A Critical Analysis Of Freud's The Uncanny

1048 Words5 Pages
In The Uncanny, Freud strongly emphasizes the study and beauty of the fearful and the terrifying. He elicits this subject as what is left behind of aesthetics. Aesthetics is the theory of quality of feeling, which essentially includes positive and negative feelings. However, this theory, in its existence, has neglected to include the uncanny, preferring to concentrate on beauty and, generally, on more positive emotions. In Freud’s essay, he glorifies the subject of the uncanny by examining and elaborating on the feelings evoked by anxiety and why they are crucial in the minds of individuals. Freud combines the stance of a literary critic and a psychoanalyst to achieve his goal in describing the intricacies of the uncanny and what it entails, both as a feeling and as a term. He aims to psychoanalytically demonstrate why it is the case that the uncanny exemplifies all that is of frightening things that leads us back to what is known and familiar. Due to individuals’ varying sensitivity, the uncanny is a subjective feeling, one that is not molded in a single shape or form. Freud’s psychoanalytical background branches into the studies of the subconscious, creating a history for each individual’s interpretation of the uncanny. In this essay, Freud elicits the ambiguity that lies within the study of the uncanny and its close acquaintance, the unfamiliar. Ernst Jentsch, the earliest analyst of the uncanny, concluded that the uncanny, or unheimlich, is the fear of the unfamiliar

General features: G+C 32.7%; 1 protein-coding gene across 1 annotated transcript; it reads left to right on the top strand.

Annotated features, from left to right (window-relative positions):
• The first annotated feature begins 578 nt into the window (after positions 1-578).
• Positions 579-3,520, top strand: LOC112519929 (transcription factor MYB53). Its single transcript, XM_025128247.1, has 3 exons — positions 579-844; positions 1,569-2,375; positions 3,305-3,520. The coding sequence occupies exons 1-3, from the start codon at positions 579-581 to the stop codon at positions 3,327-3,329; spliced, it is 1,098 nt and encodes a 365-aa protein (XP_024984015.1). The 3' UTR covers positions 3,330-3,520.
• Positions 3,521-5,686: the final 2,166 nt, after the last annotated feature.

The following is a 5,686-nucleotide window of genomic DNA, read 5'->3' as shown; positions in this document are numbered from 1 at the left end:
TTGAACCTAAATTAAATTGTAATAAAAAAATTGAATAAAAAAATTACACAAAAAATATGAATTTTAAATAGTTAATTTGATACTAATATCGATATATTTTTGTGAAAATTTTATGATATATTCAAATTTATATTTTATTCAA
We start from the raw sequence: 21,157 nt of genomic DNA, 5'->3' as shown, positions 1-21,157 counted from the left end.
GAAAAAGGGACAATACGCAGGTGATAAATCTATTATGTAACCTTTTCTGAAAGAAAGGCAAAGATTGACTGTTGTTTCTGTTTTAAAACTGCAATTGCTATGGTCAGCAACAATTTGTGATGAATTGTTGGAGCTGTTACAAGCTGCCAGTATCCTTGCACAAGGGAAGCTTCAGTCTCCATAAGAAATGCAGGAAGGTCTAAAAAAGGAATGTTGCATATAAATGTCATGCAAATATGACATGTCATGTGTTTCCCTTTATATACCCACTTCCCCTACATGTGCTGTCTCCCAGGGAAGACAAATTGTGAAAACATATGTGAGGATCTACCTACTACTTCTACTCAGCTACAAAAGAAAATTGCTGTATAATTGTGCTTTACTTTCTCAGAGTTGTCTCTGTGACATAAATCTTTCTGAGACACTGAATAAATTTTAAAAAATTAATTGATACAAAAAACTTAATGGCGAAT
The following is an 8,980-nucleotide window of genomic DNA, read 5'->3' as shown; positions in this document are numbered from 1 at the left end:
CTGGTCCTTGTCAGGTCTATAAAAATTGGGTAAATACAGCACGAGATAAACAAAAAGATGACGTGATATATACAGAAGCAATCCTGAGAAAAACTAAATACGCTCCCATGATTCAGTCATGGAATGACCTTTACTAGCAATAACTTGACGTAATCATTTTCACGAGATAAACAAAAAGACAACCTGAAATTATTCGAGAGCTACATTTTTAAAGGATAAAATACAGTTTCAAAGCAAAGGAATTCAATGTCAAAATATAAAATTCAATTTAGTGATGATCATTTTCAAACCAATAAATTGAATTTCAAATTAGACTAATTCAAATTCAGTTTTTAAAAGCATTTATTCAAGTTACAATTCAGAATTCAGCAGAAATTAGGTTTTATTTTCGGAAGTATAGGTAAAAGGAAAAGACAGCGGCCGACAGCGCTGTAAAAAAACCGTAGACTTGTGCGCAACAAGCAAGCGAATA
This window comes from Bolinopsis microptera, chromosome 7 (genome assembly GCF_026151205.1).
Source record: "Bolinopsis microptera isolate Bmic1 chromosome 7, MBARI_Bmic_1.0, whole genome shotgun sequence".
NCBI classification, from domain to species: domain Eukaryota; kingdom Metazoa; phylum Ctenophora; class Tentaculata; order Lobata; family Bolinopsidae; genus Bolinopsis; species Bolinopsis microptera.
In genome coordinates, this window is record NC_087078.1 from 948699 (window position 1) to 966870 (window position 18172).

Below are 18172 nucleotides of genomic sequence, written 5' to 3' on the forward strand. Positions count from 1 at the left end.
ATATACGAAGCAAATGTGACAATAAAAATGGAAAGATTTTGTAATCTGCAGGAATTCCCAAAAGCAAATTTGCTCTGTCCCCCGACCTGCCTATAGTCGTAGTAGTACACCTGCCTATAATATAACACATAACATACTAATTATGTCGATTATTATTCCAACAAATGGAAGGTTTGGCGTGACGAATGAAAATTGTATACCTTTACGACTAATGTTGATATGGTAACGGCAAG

Open Document